Tenants have the power

Once a tenant is in place, it’s typically quite difficult to get them out of your premises. Evictions are a long and onerous process and cannot be carried out without very good reason. If you’ve chosen poorly when it comes to tenants, that’s a decision which may affect you for a long time.

Ongoing costs

Buying a property isn’t a one-off investment, there are a number of costs that will be ongoing while you own it. This may include general maintenance and repairs or the costs of hiring a property management company.

Low liquidity

If you’re not familiar with the term liquidity, it refers to how quickly an asset can be turned into cash. If you suddenly needed money, you’re not likely to be able to get a property on the market and sell it at a good price quickly. When you invest in a property, your money is tied up and it’s not always easy to get that back.

Things to consider when choosing a property

Decide what type of property you want

Under commercial properties there are a few different categories such as retail, offices or industrial. Consider carefully the pros and cons of each type of property and how likely they are to be useful in the area you’re buying. For example, while retail spaces are popular in most high street areas, they also tend to need a lot of remodeling between tenants. It can help if you have previous business or personal experience in the same area as the property you’re trying to rent out as you’ll understand the needs of your ideal tenant better and be able to make more informed decisions.

Find out about existing commitments

When taking over a commercial property, you may also take over the existing lease agreements. Therefore, you’ll want to do some research into the existing tenants, how long their current lease lasts and what the terms of it are. One investigation you should do is to carry out a business credit check on the tenants to evaluate whether or not you think it is likely they’ll be paying their rent on time. Another thing to look out for is what the lease renewal terms are and if you are able to raise rent, change terms, etc.


If you’re hoping to attract retail or hospitality based tenants such as shops, cafes and bars, then you’ll want to look for a location with high footfall in a city centre high street. However, many businesses simply need an office space and don’t rely on customers coming in and out of their premises. These types of customers will often be happy to lease a property further from the city as it’s usually a more affordable option. Consider if the location you’re looking at will attract the types of tenants you hope to have.

It’s also worth researching whether there’s any planned works in the area you’re looking at. New developments or infrastructure changes could affect the value of your property, how competitive the area is, and the likelihood of attracting the right tenant.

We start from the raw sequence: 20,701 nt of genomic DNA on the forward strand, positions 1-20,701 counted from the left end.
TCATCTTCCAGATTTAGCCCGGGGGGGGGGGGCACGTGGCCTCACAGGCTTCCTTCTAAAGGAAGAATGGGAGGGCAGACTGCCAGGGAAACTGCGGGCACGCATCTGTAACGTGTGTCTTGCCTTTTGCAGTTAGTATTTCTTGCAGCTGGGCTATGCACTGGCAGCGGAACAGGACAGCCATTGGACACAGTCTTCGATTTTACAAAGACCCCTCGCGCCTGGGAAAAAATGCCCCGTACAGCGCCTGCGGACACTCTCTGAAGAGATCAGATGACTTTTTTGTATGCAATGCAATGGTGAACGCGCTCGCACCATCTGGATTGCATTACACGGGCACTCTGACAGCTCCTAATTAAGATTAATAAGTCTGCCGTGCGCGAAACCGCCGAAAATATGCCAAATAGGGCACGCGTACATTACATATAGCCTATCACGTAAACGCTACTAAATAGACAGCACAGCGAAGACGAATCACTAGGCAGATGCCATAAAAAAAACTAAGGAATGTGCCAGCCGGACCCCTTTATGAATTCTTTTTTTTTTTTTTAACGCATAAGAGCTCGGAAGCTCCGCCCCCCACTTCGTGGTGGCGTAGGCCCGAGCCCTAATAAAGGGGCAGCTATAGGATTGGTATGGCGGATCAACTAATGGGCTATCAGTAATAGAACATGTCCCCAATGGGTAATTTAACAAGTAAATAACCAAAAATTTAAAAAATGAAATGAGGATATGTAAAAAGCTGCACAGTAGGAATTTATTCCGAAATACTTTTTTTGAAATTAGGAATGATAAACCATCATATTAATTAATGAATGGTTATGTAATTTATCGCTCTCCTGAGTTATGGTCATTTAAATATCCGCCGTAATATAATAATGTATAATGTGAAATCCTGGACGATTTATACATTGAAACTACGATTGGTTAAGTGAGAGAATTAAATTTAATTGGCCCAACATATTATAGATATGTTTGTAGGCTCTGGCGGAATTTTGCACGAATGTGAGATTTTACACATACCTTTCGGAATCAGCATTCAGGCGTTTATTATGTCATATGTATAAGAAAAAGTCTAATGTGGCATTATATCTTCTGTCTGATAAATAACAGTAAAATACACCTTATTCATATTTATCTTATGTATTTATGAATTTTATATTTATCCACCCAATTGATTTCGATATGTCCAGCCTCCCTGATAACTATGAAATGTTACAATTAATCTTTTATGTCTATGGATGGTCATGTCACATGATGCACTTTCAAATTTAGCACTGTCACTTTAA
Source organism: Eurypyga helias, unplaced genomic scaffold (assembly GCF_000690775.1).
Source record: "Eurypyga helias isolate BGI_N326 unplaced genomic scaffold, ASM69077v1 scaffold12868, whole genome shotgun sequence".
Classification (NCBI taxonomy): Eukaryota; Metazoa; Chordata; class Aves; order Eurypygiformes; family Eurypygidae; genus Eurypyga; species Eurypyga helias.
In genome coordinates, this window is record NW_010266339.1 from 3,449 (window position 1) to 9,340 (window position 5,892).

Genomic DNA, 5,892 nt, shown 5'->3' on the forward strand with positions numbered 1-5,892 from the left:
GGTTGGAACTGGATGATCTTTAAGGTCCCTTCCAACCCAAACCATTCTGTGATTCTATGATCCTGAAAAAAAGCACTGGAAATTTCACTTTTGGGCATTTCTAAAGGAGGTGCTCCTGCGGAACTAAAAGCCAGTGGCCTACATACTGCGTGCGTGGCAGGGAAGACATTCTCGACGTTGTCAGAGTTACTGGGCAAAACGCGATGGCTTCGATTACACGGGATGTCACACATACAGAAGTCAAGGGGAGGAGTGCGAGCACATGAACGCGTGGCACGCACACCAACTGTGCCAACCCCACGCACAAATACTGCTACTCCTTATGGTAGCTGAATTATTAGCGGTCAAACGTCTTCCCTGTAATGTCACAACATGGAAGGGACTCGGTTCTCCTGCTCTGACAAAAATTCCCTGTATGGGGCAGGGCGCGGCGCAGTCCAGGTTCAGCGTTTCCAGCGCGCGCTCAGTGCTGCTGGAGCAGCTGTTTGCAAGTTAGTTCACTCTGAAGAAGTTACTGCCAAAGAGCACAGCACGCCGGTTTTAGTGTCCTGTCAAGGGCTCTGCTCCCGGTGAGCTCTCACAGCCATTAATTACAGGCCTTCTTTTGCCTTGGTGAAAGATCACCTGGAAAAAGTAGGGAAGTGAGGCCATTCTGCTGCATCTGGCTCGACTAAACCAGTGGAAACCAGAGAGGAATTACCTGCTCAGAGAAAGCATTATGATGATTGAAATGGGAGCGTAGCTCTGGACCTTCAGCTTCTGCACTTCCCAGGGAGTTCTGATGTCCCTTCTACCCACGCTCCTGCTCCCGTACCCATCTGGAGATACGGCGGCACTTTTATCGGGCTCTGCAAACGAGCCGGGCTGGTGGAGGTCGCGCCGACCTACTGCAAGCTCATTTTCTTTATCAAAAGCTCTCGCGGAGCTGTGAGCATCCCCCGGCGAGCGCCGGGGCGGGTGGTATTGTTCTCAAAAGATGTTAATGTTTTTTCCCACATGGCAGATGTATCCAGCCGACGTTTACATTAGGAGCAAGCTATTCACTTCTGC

Lease vs licence

While a lease is the most common type of tenancy agreement there may be times where licencing the property is a better fit. Typically, a lease is for a longer period of time, allows the tenant exclusive use of the property, and also gives them more flexibility when it comes to altering the space. On the other hand, licences are often simpler and shorter term and do not grant the licencee security of tenure or exclusive possession of the property.

While you usually want a long-term tenant to create stability, licences can be useful as well. Imagine you had a vacant retail premises in the lead up to Christmas. You could licence the property to a small business for a short timeframe to run a pop-up shop in the busy period. This would help the business by having a physical presence during the Christmas shopping craze, and help you fill premises quickly, receiving rent money while you continue to look for a longer-term tenant.

If you’re looking to licence instead of lease your property, be sure to do the paperwork carefully and make sure that legally you’re meeting the conditions to be a licenced property. If you’ve chosen to licence instead of lease, you don’t want to accidentally enter a lease which would grant certain statutory rights to the tenant!

What are the responsibilities of a commercial landlord?

What a commercial landlord is responsible for will vary depending on the type of agreement and the terms defined in it. A lot of things are negotiable in a commercial property agreement, so it can differ from property to property.

Often, the landlord is responsible for the external and common parts of the property but other responsibilities may include: